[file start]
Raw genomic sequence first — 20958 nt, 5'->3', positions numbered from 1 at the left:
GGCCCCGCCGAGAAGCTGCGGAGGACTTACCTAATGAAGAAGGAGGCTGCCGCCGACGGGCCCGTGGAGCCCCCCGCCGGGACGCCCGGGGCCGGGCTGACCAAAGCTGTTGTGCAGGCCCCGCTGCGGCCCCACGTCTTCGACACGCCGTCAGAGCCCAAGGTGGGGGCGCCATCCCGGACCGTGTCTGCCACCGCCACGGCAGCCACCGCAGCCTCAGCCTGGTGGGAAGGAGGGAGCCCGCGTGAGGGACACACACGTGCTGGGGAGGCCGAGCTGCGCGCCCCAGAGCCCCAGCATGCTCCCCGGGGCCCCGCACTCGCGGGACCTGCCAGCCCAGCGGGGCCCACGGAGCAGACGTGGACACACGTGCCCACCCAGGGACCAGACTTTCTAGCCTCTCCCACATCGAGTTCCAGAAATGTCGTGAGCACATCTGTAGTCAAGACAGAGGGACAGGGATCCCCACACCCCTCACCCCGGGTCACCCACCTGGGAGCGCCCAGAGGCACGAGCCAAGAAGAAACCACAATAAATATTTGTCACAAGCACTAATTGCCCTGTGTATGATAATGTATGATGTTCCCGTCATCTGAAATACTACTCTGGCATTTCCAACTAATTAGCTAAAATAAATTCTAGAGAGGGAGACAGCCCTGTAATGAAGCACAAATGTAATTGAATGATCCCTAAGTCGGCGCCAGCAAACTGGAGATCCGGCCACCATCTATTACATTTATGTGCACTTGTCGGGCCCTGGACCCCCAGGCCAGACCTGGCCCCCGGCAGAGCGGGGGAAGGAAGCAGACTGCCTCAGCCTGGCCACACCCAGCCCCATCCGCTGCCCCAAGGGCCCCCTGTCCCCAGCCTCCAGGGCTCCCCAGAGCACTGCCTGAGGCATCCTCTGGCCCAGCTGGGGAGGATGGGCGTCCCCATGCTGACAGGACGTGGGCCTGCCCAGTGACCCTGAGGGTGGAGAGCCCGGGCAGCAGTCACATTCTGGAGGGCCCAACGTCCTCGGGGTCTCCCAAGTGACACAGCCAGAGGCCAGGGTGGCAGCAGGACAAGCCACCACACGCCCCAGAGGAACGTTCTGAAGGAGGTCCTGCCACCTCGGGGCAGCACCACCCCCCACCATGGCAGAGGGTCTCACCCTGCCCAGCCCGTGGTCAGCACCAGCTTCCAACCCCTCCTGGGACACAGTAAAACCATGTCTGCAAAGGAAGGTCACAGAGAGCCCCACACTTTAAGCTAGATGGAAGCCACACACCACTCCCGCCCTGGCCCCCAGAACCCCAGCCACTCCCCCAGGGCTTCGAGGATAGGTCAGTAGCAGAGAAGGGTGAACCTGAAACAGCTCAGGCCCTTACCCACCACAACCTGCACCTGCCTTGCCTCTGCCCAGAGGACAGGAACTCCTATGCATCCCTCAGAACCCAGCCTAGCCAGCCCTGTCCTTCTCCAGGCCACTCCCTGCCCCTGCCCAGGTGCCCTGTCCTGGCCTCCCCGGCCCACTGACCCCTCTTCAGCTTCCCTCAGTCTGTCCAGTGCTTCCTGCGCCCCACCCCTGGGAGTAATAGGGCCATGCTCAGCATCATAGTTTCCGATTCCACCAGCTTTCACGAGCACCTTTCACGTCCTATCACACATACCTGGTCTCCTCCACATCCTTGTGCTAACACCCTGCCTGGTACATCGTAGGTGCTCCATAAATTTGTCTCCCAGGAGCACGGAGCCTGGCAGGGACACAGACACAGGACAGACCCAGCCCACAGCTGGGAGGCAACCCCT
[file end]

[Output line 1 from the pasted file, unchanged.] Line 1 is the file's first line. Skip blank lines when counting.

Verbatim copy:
Raw genomic sequence first — 20958 nt, 5'->3', positions numbered from 1 at the left: